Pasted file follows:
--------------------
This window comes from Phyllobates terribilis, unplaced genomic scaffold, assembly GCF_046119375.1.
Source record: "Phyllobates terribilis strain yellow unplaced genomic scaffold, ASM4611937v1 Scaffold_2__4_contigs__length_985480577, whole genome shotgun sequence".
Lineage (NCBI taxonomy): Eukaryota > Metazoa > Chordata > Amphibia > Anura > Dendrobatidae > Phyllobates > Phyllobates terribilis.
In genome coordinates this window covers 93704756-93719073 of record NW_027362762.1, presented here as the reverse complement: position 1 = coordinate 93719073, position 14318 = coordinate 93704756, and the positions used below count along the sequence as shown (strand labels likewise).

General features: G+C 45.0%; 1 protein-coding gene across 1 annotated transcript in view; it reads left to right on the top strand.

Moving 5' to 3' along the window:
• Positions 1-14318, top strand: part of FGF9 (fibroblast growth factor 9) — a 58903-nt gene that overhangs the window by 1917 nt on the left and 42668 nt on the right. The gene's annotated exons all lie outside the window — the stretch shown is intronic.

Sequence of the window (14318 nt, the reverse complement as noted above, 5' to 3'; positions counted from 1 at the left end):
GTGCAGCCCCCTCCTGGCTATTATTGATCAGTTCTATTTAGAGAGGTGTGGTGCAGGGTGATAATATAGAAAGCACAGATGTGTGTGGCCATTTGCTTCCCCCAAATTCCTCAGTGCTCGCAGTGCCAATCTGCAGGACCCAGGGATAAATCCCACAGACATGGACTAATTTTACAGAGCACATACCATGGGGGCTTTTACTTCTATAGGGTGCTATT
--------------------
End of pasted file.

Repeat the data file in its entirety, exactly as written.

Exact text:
This window comes from Phyllobates terribilis, unplaced genomic scaffold, assembly GCF_046119375.1.
Source record: "Phyllobates terribilis strain yellow unplaced genomic scaffold, ASM4611937v1 Scaffold_2__4_contigs__length_985480577, whole genome shotgun sequence".
Lineage (NCBI taxonomy): Eukaryota > Metazoa > Chordata > Amphibia > Anura > Dendrobatidae > Phyllobates > Phyllobates terribilis.
In genome coordinates this window covers 93704756-93719073 of record NW_027362762.1, presented here as the reverse complement: position 1 = coordinate 93719073, position 14318 = coordinate 93704756, and the positions used below count along the sequence as shown (strand labels likewise).

General features: G+C 45.0%; 1 protein-coding gene across 1 annotated transcript in view; it reads left to right on the top strand.

Moving 5' to 3' along the window:
• Positions 1-14318, top strand: part of FGF9 (fibroblast growth factor 9) — a 58903-nt gene that overhangs the window by 1917 nt on the left and 42668 nt on the right. The gene's annotated exons all lie outside the window — the stretch shown is intronic.

Sequence of the window (14318 nt, the reverse complement as noted above, 5' to 3'; positions counted from 1 at the left end):
GTGCAGCCCCCTCCTGGCTATTATTGATCAGTTCTATTTAGAGAGGTGTGGTGCAGGGTGATAATATAGAAAGCACAGATGTGTGTGGCCATTTGCTTCCCCCAAATTCCTCAGTGCTCGCAGTGCCAATCTGCAGGACCCAGGGATAAATCCCACAGACATGGACTAATTTTACAGAGCACATACCATGGGGGCTTTTACTTCTATAGGGTGCTATT